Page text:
Changes to the national curriculum are to be implemented in September 2014. After a consultation period earlier this year, the education secretary Michael Gove plans to make the changes that will see our schools ‘catch up to the world’s best education systems.’
Prime Minister, David Cameron, has called the proposed curriculum changes a ‘revolution in education,’ but many teachers are concerned that the timescale for implementing these updates is too short and therefore unrealistic.
As an educator, you will of course already be familiar with the finer details of the new proposed curriculum and know which changes are applicable to you and the age-group of students you teach.
This article then will outline a selection of the key areas earmarked for change and describe briefly how pupils may react and feel motivated by the new things they will soon be taught in schools.
The Three R’s
In Maths lessons, children at the age of five will be taught simple fractions like halves and quarters and will be expected to have a strong grounding in the fundamentals of maths by the time they reach GCSE level.
By the age of eight, pupils will also be expected to present data on bar graphs and by nine years old they should know the 12 times tables, whereas previously they were required to know up to their 10 times tables by the time they leave primary school.
It is hoped that by GCSE students will understand complicated algebra and geometry problems and will hopefully be more encouraged to pursue maths into further education.
In English, pupils in secondary school will study at least two plays by Shakespeare and be expected to study two authors in-depth per year. A range of texts -both modern ones and books pre-dating 1914-will be studied, presenting a wide-ranging scope of literature.
For primary school students, they will be expected to conduct debates and recite poetry by heart and learn how to spell words with silent letters. For pupils, this means more of an emphasis on oral presentation skills, which will make for some lively class discussions indeed.
Evolution will be taught to primary school aged children for the very first time, plus they will study the solar system in-depth, which I’m sure, will be a fascinating and inspiring topic for them all. Teachers, brace yourselves for a lot of questions about aliens on far-flung planets and astronauts!
In secondary schools, climate change will be looked at in detail in science lessons and diet and nutrition will also be an area of strong focus. Getting teenagers thinking about healthy foods with a scientific undertone should encourage them to think more carefully about what they eat, which will hopefully have a knock-on effect in their future lives.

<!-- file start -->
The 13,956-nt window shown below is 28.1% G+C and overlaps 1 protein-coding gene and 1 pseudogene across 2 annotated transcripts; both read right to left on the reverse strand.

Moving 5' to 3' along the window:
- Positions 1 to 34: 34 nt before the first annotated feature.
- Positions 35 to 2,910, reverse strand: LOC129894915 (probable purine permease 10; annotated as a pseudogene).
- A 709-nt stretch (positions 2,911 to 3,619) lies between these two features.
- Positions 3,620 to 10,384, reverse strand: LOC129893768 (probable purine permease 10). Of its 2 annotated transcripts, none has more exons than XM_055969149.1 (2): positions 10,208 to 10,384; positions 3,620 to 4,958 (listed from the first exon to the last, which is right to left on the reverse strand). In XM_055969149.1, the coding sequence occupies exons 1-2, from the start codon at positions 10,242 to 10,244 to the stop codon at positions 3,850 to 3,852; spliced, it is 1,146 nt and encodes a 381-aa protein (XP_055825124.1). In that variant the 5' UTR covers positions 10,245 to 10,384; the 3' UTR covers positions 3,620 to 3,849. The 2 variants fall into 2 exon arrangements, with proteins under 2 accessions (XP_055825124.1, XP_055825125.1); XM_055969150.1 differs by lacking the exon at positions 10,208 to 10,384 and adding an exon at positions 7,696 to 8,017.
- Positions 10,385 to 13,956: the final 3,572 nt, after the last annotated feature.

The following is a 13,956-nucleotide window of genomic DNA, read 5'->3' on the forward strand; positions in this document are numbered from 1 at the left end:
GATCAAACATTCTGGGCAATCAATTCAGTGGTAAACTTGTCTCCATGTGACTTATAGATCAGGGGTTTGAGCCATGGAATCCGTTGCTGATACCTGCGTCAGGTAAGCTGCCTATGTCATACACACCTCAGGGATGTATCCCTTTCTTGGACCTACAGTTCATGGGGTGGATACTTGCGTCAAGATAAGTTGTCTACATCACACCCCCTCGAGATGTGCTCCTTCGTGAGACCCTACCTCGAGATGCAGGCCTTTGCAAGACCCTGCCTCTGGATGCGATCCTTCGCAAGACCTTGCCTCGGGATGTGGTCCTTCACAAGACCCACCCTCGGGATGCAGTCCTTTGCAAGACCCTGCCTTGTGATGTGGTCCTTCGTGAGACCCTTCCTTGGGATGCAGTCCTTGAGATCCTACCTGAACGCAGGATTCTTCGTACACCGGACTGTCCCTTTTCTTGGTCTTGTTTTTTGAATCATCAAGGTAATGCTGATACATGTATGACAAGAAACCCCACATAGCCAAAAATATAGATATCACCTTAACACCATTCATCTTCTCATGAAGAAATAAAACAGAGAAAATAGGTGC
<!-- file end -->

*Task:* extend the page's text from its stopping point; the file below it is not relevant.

Design And Technology
The way design and technology will be taught will see significant changes under the new 2014 curriculum. ‘Life Skills’ such as cookery will be taught in secondary schools with an emphasis on creating a wider range of healthy dishes than what has been taught in schools previously.
Bike maintenance, gardening and engineering will also feature on the new curriculum and pupils will be expected to design and create models using 3D printers.
Seven to eleven year olds will start to learn a foreign language in primary school, which will better prepare them for language lessons when they reach KS3. Experiments have shown that younger children pick up new languages significantly faster than adults, so hopefully these changes will encourage more of our children to learn a foreign language fluently.
Primary school children will study history from the Stone Age until the Normans and will compare our history with that of an ancient culture abroad (e.g. the Greeks). They will also learn more about their local history which will hopefully give them a good grounding in the subject and get them thinking about how the past influences our lives today.
Climate change will be studied as part of the geography syllabus and pupils aged 11-14 will be taught to understand the physical processes that impact our environment negatively. This comes as a result of campaigners pushing for this topic to be taught in schools. They will also be taught to locate cities and counties in the UK as well as abroad.
For more information on teaching, ahead of the new school year, check out our Back to School Teaching Resources from Primary School Teachers.
Do you have any comment on the new curriculum? Share them in the comments.